At this period it is composed of the same elements as the hours of Sext and None; the distribution is the same, and it is clear that the three “little hours” were composed at the same time and that they have the same origin. The psalms of Terce are different from those of the other two hours. There were also certain varieties of composition. Thus, in certain countries, three psalms were assigned to Terce, six to Sext, nine to None, in virtue of the symbolism.
The composition varies also in the various liturgies. In the Greek Church Terce is composed of two parts, each made up of psalms (two for the first, three for the second), with invitatory, troparia, and final prayer. (See Neale and Littledale, “Commentary on the Psalms“, I, p. 34.) In the Benedictine Rite, Terce comprises, on week days, the Gradual Psalms, 119, 120, and 121, with a capitulum, verse, Kyrie, Pater, and prayer. On Sundays and Mondays the Gradual Psalms are replaced by three octonaries (i.e. three sections of eight verses each) of Psalm cxviii. In the Mozarabic Rite, three octonaries of Ps. cxviii are also recited, the composition otherwise differing very little, In the main, the recitation of three psalms at Terce, as at the other two “little hours” of the day, is founded on a universal and very ancient tradition. Divergencies on this point are only exceptional. The practice of the Roman Liturgy, which at first sight appears to be somewhat different, may be traced to this tradition also. In this rite a part of Ps. cxviii is recited at Terce as well as at the other “little hours”, the psalm being divided into three double octonaries. After the new Psalter arranged in 1911-12, the psalms are: on Sunday, Ps. cxviii (three divisions); on Monday, Ps. xxvi (two divisions); on Tuesday, Ps. xxxix (three divisions); on Wednesday, Ps. liii (two divisions); on Thursday, Ps. lxxii (three divisions); on Friday, Ps. xxxix (two divisions); on Saturday, Ps. ci (three divisions). The number three is therefore preserved in each case. The hymn “Nunc Sancte nobis Spiritus” recalls the descent of the Holy Ghost upon the Apostles. The other elements are the same as for Sext and None.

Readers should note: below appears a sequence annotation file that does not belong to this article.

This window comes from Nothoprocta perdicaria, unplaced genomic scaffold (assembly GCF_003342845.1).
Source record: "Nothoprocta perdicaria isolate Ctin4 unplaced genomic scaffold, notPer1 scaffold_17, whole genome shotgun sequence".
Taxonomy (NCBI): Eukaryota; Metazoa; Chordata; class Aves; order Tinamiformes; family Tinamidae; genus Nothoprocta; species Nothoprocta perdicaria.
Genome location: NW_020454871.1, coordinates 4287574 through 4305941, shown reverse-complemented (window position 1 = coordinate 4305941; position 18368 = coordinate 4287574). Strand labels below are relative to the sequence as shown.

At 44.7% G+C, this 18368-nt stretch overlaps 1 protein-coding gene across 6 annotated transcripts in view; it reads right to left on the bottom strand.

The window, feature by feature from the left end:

The Fathers of the Church and the liturgists of the Middle Ages considered the hour of Terce as corresponding to the hour of Christ’s condemnation to death. They also often point out on this occasion the mysteries of the number three, which in ecclesiastical symbolism is a sacred number. What gives to it its especial dignity, however, is its association with the Descent of the Holy Ghost upon the Apostles on the day of Pentecost at this very hour (“seeing it is but the third hour of the day”, Acts, II, 15). In several liturgies, and particularly in the Roman, this connection is brought to mind by one or other of the formule. Again, this is the reason why, from the earliest times, the hour of Terce was chosen as that of the Mass on feast days. Sometimes, also, this hour is called in liturgical language hora aurea or hora sacra (see Durandus, “De rit. eccles.”, c. viii).